Geologists have come a long way in terms of the collective knowledge of the Earth and our solar system. Though it is not possible to see deep into the centre of the planet, various scientific tests and predictions such as geological samples and seismic analysis have helped to create a picture of what the Earth (and other planets) look like below the surface. In this way, the Earth has been separated into four distinct layers. These are:
The crust of the Earth is the area that is arguably best known by scientists, and certainly the one the general public is the most familiar with, as it is where we live. Human life all exists on the crust of the Earth, as does the rest of known organic life. The crust is the thinnest of the four layers on Earth, and is only 1 percent of the whole Earth. The crust’s thickness ranges in measurement from only 5 to 70 km thick, depending on location.
The crust can be further divided into two categories - the continental crust, and the oceanic crust. The continental crust is generally much thicker, less dense, and is composed mainly of rock, and this is the ‘dry land’ crust which includes all earth above sea level. The other type of crust is known as the oceanic crust, is considerably thinner, denser, and made up of rock basalt. This is anything below sea level, and the thinner layers hold the oceans, seas and gulfs.
The Earth’s crust is also broken up into various pieces, known as tectonic plates, which fit together in a puzzle-like manner to form what is collectively called the crust. These plates, which are large chunks of the crust, are free-floating in/on the liquid lower level known as the mantle. Tectonic plates exist in both oceanic and continental areas, and traverse country and continental borders. There are seven major plates: the Pacific, North American, Eurasian, African, Antarctic, Indo-Australian, and South American and 10 minor plates: Somali, Nazca, Phillipine Sea, Arabian, Caribbean, Cocos, Caroline, Scotia, Burma, and the New Hebrides plates.
The mantle makes up 84 percent of the Earth’s volume, and consists of both solid and molten rock known as magma. When the Earth was young, the majority of the mantle would have been viscous melted rock, but this has cooled and solidified over millions of years to form the mantle we know today. The mantle is much thicker than the crust, and measures some 2,900 km in depth and is mainly composed of silicate rock such as olivine, garnet, and pyroxene; or the rock known as magnesium oxide. A number of other elements are common in the mantle layer, including iron, aluminum, calcium, sodium, and potassium.
As you go deeper into the Earth, temperature and pressure increase. Within the mantle, there is a range of temperature, which rises depending on depth. Nearest the crust, the mantle registers temperatures around 1000° Celsius (1832° Fahrenheit). At its deepest, temperatures can read as high as 3700° Celsius (6692° Fahrenheit).
As mentioned, the tectonic plates which form the mantle, are often described as ‘floating’ in the mantle. The mantle itself is most viscous at these plate borders and faults, allowing for mobility of the plates over large expanses of time.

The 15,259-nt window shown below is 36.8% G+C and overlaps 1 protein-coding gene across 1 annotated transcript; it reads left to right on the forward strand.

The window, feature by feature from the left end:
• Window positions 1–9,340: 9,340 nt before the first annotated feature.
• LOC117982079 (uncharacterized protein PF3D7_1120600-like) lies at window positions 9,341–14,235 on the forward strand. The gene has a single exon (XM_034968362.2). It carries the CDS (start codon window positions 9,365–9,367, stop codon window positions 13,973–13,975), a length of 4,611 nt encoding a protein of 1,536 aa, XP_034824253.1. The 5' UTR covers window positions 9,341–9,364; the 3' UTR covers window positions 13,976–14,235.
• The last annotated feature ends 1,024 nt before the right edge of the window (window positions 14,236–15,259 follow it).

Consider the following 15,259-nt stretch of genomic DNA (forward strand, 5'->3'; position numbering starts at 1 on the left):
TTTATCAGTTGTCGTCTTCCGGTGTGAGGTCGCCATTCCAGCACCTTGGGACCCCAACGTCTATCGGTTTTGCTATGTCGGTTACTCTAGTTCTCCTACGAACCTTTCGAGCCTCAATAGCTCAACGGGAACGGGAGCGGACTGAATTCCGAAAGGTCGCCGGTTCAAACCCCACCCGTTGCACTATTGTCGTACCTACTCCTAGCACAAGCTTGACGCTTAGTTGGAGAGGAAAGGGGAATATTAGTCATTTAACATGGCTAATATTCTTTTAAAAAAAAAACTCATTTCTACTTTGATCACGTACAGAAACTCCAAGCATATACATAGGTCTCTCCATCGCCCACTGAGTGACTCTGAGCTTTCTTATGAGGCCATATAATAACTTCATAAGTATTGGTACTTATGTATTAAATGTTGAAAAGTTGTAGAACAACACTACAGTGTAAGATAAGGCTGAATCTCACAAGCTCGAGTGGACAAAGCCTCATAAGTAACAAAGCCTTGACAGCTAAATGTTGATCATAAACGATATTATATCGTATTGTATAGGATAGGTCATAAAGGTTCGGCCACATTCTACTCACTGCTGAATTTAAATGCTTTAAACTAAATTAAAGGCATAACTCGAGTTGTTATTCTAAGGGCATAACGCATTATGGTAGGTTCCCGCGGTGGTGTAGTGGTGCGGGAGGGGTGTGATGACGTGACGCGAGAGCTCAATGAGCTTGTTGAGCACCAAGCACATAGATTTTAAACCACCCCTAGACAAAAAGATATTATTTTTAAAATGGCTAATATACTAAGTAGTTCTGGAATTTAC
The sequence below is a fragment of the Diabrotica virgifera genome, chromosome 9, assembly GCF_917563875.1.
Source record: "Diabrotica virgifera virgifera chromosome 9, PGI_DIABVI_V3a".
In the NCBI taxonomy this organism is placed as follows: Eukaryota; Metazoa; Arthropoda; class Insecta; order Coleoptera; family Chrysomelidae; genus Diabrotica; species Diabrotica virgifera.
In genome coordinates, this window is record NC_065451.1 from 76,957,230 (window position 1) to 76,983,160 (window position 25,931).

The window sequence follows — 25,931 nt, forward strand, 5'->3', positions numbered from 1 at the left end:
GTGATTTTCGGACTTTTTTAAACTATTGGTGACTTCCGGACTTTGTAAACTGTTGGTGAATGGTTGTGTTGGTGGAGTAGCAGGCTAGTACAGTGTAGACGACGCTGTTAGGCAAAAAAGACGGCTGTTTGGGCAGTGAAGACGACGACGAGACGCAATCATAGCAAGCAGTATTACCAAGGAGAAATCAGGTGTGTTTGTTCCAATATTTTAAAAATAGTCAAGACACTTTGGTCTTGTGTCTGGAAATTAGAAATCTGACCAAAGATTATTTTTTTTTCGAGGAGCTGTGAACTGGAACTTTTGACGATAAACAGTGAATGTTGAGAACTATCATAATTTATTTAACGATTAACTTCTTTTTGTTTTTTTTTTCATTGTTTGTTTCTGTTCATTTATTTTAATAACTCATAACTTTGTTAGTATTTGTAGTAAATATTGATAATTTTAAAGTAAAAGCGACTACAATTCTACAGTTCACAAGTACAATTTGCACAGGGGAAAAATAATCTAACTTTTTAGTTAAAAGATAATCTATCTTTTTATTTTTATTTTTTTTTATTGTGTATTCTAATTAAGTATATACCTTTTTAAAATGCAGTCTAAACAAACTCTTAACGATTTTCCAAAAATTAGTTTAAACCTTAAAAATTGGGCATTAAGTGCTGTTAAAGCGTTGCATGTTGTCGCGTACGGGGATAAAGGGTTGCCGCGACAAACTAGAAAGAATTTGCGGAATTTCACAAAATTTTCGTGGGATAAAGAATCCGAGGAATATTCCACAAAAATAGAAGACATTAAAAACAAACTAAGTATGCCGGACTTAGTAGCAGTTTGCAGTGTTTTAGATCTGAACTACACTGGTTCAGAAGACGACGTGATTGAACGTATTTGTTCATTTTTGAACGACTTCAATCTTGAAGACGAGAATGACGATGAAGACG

The mantle itself can be divided into several sub-layers which include the upper mantle, the transition zone, the lower mantle, and D or D double-prime layer. Additionally, the upper mantle contains both the lithosphere and the asthenosphere.
Below the mantle lies the layer known as the Outer Core. This is a thick layer - some 2,200 km (1367 miles) thick - that consists of liquid iron and nickel. In order for the nickel and iron to be in liquid form, the core must sustain intensely high heat. The Outer Core is thought to be as hot as 6,100 degrees celsius (11000 Ferenhaiet) It has been determined that this layer is liquid, based on the extensive study of seismic waves, and the way in which they bounce off the center of the Earth. The waves move differently through solid or liquids, thus distinguishing the outer core from its solid inner counterpart. This layer is also not static. As the Earth rotates on its axis, the liquid metal of the outer core also spins, turning approximately 0.3 to 0.5 degrees per year relative to the rotation of the surface. The outer core is also thought to be the cause of the magnetic field on Earth. It is this field which allows for life to be sustained here, as the field helps form a protective layer around the Earth’s atmosphere, blocking harmful solar winds.
At the very centre of the Earth is what is known as the Inner Core. Protected by the liquid outer core, mantle, and crust, the inner core is a hot solid ball of highly pressurized nickel and iron, with a temperature of approximately 5,700 K (5,430 °C; 9,800 °F), which is roughly the same as that of the sun. The core makes up around 20 percent of the Earth’s mass, measuring 1,220 km (760 mi), and is roughly 70 percent of the size of the moon (including the outer core it would be twice the moon’s size). The core is an extremely dense and highly pressurized environment. The inner core is actually expanding very slowly as the outer core layer solidifies. This solidification can be attributed to the high density and pressure found in the Earth’s center. In theory, this means the whole core will eventually fully cool and become a purely solid mass over billions of years.